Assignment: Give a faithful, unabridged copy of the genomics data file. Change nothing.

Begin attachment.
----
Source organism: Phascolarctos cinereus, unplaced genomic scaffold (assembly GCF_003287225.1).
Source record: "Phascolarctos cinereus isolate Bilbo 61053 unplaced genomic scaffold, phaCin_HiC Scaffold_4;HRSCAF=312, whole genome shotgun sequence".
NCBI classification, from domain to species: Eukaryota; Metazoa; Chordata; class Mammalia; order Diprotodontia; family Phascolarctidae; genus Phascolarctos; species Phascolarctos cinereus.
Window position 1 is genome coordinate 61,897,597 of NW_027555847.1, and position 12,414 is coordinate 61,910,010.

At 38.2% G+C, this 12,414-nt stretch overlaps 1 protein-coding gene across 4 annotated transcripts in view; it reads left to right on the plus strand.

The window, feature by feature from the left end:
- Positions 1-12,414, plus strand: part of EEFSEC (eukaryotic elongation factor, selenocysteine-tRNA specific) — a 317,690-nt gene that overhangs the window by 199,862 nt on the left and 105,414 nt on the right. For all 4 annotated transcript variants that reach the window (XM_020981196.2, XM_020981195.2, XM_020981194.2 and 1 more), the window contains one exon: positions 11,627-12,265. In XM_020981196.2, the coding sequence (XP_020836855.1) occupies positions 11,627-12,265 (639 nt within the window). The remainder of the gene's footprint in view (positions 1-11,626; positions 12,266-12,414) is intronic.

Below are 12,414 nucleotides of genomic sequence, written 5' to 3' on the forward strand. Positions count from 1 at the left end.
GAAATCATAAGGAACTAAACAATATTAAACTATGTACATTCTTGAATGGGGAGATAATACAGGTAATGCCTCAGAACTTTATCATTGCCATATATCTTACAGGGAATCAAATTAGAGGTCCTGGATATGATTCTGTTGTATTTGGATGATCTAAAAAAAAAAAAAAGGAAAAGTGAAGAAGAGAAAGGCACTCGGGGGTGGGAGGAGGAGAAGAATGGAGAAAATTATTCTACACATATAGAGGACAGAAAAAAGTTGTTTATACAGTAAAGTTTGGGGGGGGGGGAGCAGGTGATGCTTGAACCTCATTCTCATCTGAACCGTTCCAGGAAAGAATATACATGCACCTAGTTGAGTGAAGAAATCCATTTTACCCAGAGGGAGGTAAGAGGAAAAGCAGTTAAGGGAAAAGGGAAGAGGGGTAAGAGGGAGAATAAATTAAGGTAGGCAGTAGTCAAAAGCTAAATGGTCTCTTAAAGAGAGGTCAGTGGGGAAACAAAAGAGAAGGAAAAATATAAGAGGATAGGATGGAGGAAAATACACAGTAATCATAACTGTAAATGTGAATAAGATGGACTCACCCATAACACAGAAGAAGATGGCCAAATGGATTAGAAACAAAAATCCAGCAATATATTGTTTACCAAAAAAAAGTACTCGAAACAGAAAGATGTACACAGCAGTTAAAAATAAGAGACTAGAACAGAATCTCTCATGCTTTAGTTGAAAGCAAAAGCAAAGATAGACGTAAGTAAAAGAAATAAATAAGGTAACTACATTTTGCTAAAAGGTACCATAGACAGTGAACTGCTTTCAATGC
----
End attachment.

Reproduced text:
Source organism: Phascolarctos cinereus, unplaced genomic scaffold (assembly GCF_003287225.1).
Source record: "Phascolarctos cinereus isolate Bilbo 61053 unplaced genomic scaffold, phaCin_HiC Scaffold_4;HRSCAF=312, whole genome shotgun sequence".
NCBI classification, from domain to species: Eukaryota; Metazoa; Chordata; class Mammalia; order Diprotodontia; family Phascolarctidae; genus Phascolarctos; species Phascolarctos cinereus.
Window position 1 is genome coordinate 61,897,597 of NW_027555847.1, and position 12,414 is coordinate 61,910,010.

At 38.2% G+C, this 12,414-nt stretch overlaps 1 protein-coding gene across 4 annotated transcripts in view; it reads left to right on the plus strand.

The window, feature by feature from the left end:
- Positions 1-12,414, plus strand: part of EEFSEC (eukaryotic elongation factor, selenocysteine-tRNA specific) — a 317,690-nt gene that overhangs the window by 199,862 nt on the left and 105,414 nt on the right. For all 4 annotated transcript variants that reach the window (XM_020981196.2, XM_020981195.2, XM_020981194.2 and 1 more), the window contains one exon: positions 11,627-12,265. In XM_020981196.2, the coding sequence (XP_020836855.1) occupies positions 11,627-12,265 (639 nt within the window). The remainder of the gene's footprint in view (positions 1-11,626; positions 12,266-12,414) is intronic.

Below are 12,414 nucleotides of genomic sequence, written 5' to 3' on the forward strand. Positions count from 1 at the left end.
GAAATCATAAGGAACTAAACAATATTAAACTATGTACATTCTTGAATGGGGAGATAATACAGGTAATGCCTCAGAACTTTATCATTGCCATATATCTTACAGGGAATCAAATTAGAGGTCCTGGATATGATTCTGTTGTATTTGGATGATCTAAAAAAAAAAAAAAGGAAAAGTGAAGAAGAGAAAGGCACTCGGGGGTGGGAGGAGGAGAAGAATGGAGAAAATTATTCTACACATATAGAGGACAGAAAAAAGTTGTTTATACAGTAAAGTTTGGGGGGGGGGGAGCAGGTGATGCTTGAACCTCATTCTCATCTGAACCGTTCCAGGAAAGAATATACATGCACCTAGTTGAGTGAAGAAATCCATTTTACCCAGAGGGAGGTAAGAGGAAAAGCAGTTAAGGGAAAAGGGAAGAGGGGTAAGAGGGAGAATAAATTAAGGTAGGCAGTAGTCAAAAGCTAAATGGTCTCTTAAAGAGAGGTCAGTGGGGAAACAAAAGAGAAGGAAAAATATAAGAGGATAGGATGGAGGAAAATACACAGTAATCATAACTGTAAATGTGAATAAGATGGACTCACCCATAACACAGAAGAAGATGGCCAAATGGATTAGAAACAAAAATCCAGCAATATATTGTTTACCAAAAAAAAGTACTCGAAACAGAAAGATGTACACAGCAGTTAAAAATAAGAGACTAGAACAGAATCTCTCATGCTTTAGTTGAAAGCAAAAGCAAAGATAGACGTAAGTAAAAGAAATAAATAAGGTAACTACATTTTGCTAAAAGGTACCATAGACAGTGAACTGCTTTCAATGC